A few years ago, my family is in the kitchen preparing the Christmas meal: my husband, my siblings and their spouses, and my parents, and maternal grandparents. Suddenly, as we're about to start setting the table, the doorbell rings. "They're here!", cries my Grandmother with delight. "Who's here?" asks my Mother, puzzled. "Why, my sister!" she replies. "And her kids…and look, her grandkids too!" I'm sorry, Grandma, what????
In just a few short moments, our entire home is inundated with an entire family's worth of surprise guests. Three generations worth of surprise guests.
"Quick!", whispers my Mom, "start looking in the pantry for some extra food." My sister starts to make "platters" of nibbles consisting of raisins and slices of cheddar cheese.
The food shortage wasn't our only problem, we also had no chairs. I will never forget the moment when my first-cousin-twice-removed, a popular sports TV anchor in Australia, was ushered to his spot. "I suppose you can sit here…next to the cat bowl," says my Mother. My brother held an emergency meeting in the spare room: "Is there a famous guy in our kitchen eating next to the cat?"
But worst of all - the heat. It's hard for Northern Hemisphere folks to imagine Christmas day in Australia at 105 degrees. But try a little harder and imagine this: 105 degrees, two three-generation families, no air-conditioner. My parents had been resisting for the longest time buying an air conditioner, insisting against all reason that their house was "naturally cool". No, Mom and Dad, no one's house is naturally cool with that many people inside.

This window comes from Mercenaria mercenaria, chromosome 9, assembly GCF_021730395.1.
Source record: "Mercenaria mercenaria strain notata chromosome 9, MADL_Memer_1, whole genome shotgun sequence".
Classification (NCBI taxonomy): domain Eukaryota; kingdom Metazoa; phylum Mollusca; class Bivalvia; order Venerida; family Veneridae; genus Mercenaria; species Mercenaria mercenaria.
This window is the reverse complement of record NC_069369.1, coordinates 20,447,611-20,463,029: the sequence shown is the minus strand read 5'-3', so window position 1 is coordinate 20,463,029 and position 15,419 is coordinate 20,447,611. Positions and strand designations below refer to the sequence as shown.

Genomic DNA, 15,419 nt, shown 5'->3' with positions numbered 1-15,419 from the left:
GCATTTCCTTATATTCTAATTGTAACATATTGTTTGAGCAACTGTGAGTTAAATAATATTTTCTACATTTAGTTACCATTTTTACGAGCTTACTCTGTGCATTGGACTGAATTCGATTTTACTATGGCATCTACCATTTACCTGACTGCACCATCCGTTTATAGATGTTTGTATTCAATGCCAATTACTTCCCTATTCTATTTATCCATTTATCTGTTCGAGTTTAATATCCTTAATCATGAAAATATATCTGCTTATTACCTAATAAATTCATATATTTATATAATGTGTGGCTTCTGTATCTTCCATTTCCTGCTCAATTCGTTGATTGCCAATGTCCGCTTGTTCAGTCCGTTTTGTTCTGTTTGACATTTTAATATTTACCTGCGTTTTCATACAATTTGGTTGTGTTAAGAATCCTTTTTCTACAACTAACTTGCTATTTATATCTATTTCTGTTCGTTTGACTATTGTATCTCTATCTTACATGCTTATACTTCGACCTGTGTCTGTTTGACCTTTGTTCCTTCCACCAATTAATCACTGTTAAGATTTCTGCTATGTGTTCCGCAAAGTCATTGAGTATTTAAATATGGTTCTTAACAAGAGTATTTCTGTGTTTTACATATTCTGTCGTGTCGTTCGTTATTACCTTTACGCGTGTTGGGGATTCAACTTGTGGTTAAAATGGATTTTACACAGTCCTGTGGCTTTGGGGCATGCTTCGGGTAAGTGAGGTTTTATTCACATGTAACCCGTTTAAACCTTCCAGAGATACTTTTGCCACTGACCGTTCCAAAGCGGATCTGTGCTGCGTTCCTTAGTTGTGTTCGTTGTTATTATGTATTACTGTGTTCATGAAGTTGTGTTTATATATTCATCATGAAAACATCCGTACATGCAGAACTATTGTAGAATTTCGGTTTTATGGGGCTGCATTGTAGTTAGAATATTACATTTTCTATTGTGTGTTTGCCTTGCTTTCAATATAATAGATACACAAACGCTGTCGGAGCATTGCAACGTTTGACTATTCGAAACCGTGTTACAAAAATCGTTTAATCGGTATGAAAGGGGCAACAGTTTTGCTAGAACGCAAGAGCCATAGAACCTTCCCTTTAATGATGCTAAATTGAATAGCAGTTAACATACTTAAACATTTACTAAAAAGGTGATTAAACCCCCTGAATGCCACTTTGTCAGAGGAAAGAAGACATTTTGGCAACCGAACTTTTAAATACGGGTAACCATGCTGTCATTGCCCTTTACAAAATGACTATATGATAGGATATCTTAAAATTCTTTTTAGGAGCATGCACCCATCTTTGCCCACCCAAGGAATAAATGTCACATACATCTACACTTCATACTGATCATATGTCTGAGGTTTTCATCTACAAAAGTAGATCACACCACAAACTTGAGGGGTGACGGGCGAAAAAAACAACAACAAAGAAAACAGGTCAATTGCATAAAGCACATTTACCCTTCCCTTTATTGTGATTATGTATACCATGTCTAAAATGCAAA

So, to compensate, my parents went from room to room, spritzing water on people's faces with $1 spray bottles from the dollar store. Don't worry - they asked first. "Would you like a spray?" Yep, there was a guy in my house who ate raisins for Christmas, next to a cat bowl, while distant relatives sprayed water in his face.
Regardless of all that, the next day, as we lay around on the couch and listened to new CDs and played new board games, my immediate family (my sister and brother and I) all started laughing about the cat bowl and the $1 spritzer bottles. What a mad Christmas it was this year, we all agreed. And rather than getting frustrated about surprise guests or our parents' lack of emergency seating, we took it lightly. We made a joke. We laughed together. And it felt great.
And in that moment, what could have been the worst Christmas ever, became the best - a story to tell for as long as Christmases happen.
Laughter: it's amazing what it can do. May it come to your family in unexpected ways this season, also. A truly, Merry Christmas.